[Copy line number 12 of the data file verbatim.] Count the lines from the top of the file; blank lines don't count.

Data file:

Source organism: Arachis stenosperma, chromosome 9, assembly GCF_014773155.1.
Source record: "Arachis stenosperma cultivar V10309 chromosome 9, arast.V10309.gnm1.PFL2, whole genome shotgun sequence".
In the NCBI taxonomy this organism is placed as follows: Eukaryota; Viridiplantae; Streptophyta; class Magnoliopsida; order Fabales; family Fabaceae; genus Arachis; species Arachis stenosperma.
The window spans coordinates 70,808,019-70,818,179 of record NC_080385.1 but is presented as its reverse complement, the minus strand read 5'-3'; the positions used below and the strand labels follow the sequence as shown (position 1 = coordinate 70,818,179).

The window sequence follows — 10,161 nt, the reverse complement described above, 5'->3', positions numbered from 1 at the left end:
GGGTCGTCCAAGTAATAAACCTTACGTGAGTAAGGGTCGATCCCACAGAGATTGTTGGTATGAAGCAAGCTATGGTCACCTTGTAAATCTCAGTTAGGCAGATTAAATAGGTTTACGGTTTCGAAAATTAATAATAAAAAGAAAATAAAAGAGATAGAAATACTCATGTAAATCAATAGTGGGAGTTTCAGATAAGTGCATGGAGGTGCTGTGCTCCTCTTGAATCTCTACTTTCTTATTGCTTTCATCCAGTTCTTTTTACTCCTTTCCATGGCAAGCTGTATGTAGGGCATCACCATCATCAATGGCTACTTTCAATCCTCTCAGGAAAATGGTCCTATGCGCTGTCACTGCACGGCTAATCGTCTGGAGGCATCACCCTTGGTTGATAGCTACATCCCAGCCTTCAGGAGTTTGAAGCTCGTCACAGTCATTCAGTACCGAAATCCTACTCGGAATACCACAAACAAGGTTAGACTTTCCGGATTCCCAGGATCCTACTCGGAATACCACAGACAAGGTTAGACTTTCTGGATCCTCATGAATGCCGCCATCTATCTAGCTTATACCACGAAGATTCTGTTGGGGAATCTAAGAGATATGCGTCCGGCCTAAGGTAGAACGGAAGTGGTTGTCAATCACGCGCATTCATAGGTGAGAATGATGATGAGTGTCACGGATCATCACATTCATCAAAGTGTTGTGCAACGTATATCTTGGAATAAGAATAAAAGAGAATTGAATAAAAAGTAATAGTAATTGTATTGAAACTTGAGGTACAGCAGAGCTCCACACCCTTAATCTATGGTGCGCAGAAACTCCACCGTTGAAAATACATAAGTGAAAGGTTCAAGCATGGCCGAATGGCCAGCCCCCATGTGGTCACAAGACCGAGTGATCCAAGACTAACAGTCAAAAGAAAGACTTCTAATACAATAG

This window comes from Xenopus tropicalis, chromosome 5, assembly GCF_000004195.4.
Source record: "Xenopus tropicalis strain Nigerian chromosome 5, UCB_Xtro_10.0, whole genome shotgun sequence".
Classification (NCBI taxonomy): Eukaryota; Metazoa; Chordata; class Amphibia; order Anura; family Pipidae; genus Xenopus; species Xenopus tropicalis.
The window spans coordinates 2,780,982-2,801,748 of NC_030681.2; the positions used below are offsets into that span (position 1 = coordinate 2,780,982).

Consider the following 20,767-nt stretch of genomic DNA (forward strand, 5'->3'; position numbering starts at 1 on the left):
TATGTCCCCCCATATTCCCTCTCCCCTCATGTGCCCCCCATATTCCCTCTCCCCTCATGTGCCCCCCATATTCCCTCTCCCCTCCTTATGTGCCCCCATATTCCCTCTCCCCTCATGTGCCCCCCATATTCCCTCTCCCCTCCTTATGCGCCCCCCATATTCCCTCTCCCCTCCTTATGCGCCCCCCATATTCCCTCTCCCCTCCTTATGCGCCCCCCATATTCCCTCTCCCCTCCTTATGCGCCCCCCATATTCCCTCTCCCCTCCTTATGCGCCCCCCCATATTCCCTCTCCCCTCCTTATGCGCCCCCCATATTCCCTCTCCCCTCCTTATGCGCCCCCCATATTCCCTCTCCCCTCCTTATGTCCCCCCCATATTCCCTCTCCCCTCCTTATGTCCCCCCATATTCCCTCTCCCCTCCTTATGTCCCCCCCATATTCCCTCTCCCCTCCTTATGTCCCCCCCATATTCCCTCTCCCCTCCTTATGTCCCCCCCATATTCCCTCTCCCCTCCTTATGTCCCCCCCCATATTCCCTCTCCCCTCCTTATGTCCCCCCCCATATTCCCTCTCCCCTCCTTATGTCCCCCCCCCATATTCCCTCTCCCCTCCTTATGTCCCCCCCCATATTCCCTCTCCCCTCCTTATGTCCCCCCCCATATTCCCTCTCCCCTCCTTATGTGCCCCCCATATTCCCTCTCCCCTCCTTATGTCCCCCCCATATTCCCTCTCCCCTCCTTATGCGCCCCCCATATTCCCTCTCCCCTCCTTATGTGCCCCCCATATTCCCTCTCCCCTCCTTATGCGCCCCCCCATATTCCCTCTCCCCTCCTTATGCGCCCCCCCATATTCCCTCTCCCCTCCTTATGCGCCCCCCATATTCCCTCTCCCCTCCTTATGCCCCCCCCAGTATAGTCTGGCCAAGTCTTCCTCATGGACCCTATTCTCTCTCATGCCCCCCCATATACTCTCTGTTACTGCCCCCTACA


TATGTCCCCCCATATTCCCTCTCCCCTCATGTGCCCCCCATATTCCCTCTCCCCTCATGTGCCCCCCATATTCCCTCTCCCCTCCTTATGTGCCCCCATATTCCCTCTCCCCTCATGTGCCCCCCATATTCCCTCTCCCCTCCTTATGCGCCCCCCATATTCCCTCTCCCCTCCTTATGCGCCCCCCATATTCCCTCTCCCCTCCTTATGCGCCCCCCATATTCCCTCTCCCCTCCTTATGCGCCCCCCATATTCCCTCTCCCCTCCTTATGCGCCCCCCCATATTCCCTCTCCCCTCCTTATGCGCCCCCCATATTCCCTCTCCCCTCCTTATGCGCCCCCCATATTCCCTCTCCCCTCCTTATGTCCCCCCCATATTCCCTCTCCCCTCCTTATGTCCCCCCATATTCCCTCTCCCCTCCTTATGTCCCCCCCATATTCCCTCTCCCCTCCTTATGTCCCCCCCATATTCCCTCTCCCCTCCTTATGTCCCCCCCATATTCCCTCTCCCCTCCTTATGTCCCCCCCCATATTCCCTCTCCCCTCCTTATGTCCCCCCCCATATTCCCTCTCCCCTCCTTATGTCCCCCCCCCATATTCCCTCTCCCCTCCTTATGTCCCCCCCCATATTCCCTCTCCCCTCCTTATGTCCCCCCCCATATTCCCTCTCCCCTCCTTATGTGCCCCCCATATTCCCTCTCCCCTCCTTATGTCCCCCCCATATTCCCTCTCCCCTCCTTATGCGCCCCCCATATTCCCTCTCCCCTCCTTATGTGCCCCCCATATTCCCTCTCCCCTCCTTATGCGCCCCCCCATATTCCCTCTCCCCTCCTTATGCGCCCCCCCATATTCCCTCTCCCCTCCTTATGCGCCCCCCATATTCCCTCTCCCCTCCTTATGCCCCCCCCAGTATAGTCTGGCCAAGTCTTCCTCATGGACCCTATTCTCTCTCATGCCCCCCCATATACTCTCTGTTACTGCCCCCTACA